Al Andalus Essay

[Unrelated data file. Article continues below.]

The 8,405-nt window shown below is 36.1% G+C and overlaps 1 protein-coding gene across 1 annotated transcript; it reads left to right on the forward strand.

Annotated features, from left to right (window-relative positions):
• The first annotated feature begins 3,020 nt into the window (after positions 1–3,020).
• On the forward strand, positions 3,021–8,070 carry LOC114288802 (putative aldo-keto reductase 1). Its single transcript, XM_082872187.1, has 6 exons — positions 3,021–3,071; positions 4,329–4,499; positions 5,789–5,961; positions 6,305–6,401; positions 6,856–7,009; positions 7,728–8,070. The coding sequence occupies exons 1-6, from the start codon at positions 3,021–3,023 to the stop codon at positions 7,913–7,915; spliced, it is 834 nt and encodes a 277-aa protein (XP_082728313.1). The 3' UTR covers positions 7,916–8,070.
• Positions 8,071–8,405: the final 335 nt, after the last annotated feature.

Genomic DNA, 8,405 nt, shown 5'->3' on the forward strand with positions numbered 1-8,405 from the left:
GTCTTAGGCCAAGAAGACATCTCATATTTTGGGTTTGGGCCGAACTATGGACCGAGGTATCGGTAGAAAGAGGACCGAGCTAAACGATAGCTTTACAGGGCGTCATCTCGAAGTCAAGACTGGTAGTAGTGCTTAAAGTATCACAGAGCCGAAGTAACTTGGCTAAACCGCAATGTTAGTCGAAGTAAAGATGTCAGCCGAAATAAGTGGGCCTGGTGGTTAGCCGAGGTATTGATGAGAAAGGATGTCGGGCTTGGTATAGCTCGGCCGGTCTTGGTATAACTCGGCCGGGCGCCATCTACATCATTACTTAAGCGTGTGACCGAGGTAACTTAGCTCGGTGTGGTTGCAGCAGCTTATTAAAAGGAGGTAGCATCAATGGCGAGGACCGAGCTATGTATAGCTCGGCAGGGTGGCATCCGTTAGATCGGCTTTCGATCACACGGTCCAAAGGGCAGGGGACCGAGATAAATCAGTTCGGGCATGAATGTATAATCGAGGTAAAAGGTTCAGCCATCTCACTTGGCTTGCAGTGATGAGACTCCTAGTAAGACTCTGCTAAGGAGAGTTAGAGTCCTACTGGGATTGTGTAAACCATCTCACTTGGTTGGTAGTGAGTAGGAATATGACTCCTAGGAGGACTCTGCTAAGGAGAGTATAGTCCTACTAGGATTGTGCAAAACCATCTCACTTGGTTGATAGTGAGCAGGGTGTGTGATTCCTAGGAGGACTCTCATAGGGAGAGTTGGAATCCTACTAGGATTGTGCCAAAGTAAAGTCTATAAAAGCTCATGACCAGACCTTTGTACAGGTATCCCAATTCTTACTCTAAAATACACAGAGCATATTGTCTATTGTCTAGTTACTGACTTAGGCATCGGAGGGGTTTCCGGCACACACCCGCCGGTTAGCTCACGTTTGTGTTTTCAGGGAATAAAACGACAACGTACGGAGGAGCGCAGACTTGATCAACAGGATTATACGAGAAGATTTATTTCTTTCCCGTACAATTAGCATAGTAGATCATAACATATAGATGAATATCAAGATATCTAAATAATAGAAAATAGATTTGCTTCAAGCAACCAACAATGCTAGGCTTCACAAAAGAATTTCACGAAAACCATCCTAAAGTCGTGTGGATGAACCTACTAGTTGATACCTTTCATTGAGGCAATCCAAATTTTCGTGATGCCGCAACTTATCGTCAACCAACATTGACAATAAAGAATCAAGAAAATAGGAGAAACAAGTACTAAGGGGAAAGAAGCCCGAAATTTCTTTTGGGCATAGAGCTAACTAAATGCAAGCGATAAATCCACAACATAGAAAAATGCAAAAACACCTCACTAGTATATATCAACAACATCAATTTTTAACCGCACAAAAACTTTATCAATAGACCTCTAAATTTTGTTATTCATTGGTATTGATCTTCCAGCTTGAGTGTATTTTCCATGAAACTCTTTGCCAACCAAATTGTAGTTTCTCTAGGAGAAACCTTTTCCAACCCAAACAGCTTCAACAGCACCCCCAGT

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The land of Al Andalus The creation of Al Andalus is a result of conflict within the Islamic Empire, between two families, the Abbasids and the Umayyad. The conflict arose when the Abbasids started a civil war with the Umayyad’s on the premise that the Umayyad’s where putting religion after conquest. After the Umayyad’s had been slaughtered the remaining survivor Abd al-Rahman I fled through northern Africa into southern Spain where he established himself as the ruler of the land that had once belonged to the whole Umayyad empire. In the particular the creation of Al Andalus, has at one point or another been referred to as a foundation of a utopian nation. Abd al-Rahman I chose the specific land to build the palace because of the terrain, it is set between a valley and a mountain range, looking out onto the valley so that it would be visible to all and at the same time as a political move. 1 This location helped in not only separating the royalty from the common people but also showed that they were grand and overlooking the city below. The steep inclines made for ideal security measures in case of an attack upon the city the palace would have been the last line of defense. The stone used to make up the palace came from the zone located between the valley and the mountain, majority of the stone work that make up the palace come from somewhere close by. This explains the remarkable speed it took to create the works. Additionally the inside of the palace is historically important as it was advanced in pluming in a time where that knowledge was thought to be lost with the Roman Empire. Within the walls of the palace the people had the hydraulic system installed that provided water constantly to all the buildings inside based upon... ... middle of paper ... ...xt, from Greek and Arabic into Latin and so it reinforces the idea that Al Andalus was really an empire built on thinkers and knowledge lovers. Their love of knowledge spawned libraries and schools. In fact the Al-Hakem II the son and successor of Abd al-Raman I “built one of the greatest libraries in the Islamic world in Cordoba, rivaling those at Baghdad and Cairo.”15 The great love of knowledge that thrived in Al Andalus was vast and attracted scholars throughout Europe. Al-Hakem even made twenty-seven free schools that drew in even more scholars from Muslims to Christians to Jews. At a point the Maghreb historian al-Maqqari states that there are four things that made Al Andalus great and out of the four the knowledge was the greatest. 16 Al Andalus has been credited as being a beginning of what a utopia would be, a place where political, economical and social

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